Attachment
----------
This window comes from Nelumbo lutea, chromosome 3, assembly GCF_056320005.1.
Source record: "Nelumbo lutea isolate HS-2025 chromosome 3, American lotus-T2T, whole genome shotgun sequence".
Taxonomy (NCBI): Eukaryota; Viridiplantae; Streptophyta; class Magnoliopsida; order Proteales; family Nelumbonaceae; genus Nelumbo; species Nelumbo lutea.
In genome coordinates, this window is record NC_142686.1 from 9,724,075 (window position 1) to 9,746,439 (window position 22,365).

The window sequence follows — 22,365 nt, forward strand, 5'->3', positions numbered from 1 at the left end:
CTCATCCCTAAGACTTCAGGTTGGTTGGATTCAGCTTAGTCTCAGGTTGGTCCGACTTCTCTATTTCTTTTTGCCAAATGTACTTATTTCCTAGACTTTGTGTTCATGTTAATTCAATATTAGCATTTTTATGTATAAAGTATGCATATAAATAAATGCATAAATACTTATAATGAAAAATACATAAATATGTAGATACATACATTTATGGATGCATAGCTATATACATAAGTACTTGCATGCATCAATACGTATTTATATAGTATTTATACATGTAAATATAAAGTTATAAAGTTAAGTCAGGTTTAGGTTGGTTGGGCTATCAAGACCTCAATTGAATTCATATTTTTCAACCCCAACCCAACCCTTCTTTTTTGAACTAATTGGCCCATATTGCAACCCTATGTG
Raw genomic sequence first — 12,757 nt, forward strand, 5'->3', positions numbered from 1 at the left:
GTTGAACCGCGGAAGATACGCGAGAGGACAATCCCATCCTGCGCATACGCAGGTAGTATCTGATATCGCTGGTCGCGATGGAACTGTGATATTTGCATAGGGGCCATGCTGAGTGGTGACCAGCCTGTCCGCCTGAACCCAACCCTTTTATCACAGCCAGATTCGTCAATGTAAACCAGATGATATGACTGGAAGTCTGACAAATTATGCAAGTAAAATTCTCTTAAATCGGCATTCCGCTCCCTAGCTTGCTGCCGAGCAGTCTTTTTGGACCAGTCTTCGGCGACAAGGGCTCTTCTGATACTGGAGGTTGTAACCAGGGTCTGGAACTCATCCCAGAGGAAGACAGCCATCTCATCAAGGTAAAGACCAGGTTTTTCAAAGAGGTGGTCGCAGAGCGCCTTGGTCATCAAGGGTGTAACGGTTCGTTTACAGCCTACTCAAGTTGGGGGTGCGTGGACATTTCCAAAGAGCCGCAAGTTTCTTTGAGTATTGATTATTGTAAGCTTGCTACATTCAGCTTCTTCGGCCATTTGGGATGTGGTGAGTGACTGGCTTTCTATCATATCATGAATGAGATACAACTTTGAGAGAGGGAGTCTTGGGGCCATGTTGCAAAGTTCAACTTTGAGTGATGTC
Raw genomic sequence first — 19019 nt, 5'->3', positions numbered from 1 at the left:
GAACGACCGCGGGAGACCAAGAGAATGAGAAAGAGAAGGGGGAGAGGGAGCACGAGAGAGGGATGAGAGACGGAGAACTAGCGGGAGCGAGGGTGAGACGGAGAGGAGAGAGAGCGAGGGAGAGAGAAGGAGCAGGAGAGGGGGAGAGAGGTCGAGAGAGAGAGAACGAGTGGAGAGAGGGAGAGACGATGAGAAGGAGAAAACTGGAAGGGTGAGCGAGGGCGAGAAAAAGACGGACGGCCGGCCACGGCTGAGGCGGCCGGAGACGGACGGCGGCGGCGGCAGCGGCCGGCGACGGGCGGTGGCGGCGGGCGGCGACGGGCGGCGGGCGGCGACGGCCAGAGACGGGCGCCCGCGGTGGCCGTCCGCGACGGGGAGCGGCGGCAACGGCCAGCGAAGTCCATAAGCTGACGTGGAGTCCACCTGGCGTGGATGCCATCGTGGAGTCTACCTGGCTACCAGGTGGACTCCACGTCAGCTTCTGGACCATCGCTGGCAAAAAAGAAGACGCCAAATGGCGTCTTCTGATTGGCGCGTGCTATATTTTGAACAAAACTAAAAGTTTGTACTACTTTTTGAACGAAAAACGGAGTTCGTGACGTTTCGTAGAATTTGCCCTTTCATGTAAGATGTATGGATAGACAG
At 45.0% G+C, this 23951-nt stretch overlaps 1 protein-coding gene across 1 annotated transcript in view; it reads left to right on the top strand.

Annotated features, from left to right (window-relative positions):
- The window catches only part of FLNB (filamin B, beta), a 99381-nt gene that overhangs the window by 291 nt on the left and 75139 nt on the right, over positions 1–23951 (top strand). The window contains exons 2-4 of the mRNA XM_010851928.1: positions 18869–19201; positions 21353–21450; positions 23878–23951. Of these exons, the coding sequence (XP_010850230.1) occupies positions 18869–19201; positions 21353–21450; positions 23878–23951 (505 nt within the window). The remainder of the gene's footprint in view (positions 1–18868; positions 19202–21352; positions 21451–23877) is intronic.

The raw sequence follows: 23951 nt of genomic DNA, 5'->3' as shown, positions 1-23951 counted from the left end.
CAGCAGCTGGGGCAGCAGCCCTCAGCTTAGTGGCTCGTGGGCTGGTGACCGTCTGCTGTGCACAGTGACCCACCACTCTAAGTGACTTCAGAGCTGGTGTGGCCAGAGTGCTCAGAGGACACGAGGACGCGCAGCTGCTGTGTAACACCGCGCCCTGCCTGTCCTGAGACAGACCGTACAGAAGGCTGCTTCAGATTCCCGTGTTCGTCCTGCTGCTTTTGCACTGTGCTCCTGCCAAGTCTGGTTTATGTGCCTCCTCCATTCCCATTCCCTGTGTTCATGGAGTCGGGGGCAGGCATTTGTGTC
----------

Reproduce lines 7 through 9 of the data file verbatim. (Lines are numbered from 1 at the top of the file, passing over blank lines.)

Raw genomic sequence first — 12,757 nt, forward strand, 5'->3', positions numbered from 1 at the left:
GTTGAACCGCGGAAGATACGCGAGAGGACAATCCCATCCTGCGCATACGCAGGTAGTATCTGATATCGCTGGTCGCGATGGAACTGTGATATTTGCATAGGGGCCATGCTGAGTGGTGACCAGCCTGTCCGCCTGAACCCAACCCTTTTATCACAGCCAGATTCGTCAATGTAAACCAGATGATATGACTGGAAGTCTGACAAATTATGCAAGTAAAATTCTCTTAAATCGGCATTCCGCTCCCTAGCTTGCTGCCGAGCAGTCTTTTTGGACCAGTCTTCGGCGACAAGGGCTCTTCTGATACTGGAGGTTGTAACCAGGGTCTGGAACTCATCCCAGAGGAAGACAGCCATCTCATCAAGGTAAAGACCAGGTTTTTCAAAGAGGTGGTCGCAGAGCGCCTTGGTCATCAAGGGTGTAACGGTTCGTTTACAGCCTACTCAAGTTGGGGGTGCGTGGACATTTCCAAAGAGCCGCAAGTTTCTTTGAGTATTGATTATTGTAAGCTTGCTACATTCAGCTTCTTCGGCCATTTGGGATGTGGTGAGTGACTGGCTTTCTATCATATCATGAATGAGATACAACTTTGAGAGAGGGAGTCTTGGGGCCATGTTGCAAAGTTCAACTTTGAGTGATGTC
Raw genomic sequence first — 19019 nt, 5'->3', positions numbered from 1 at the left: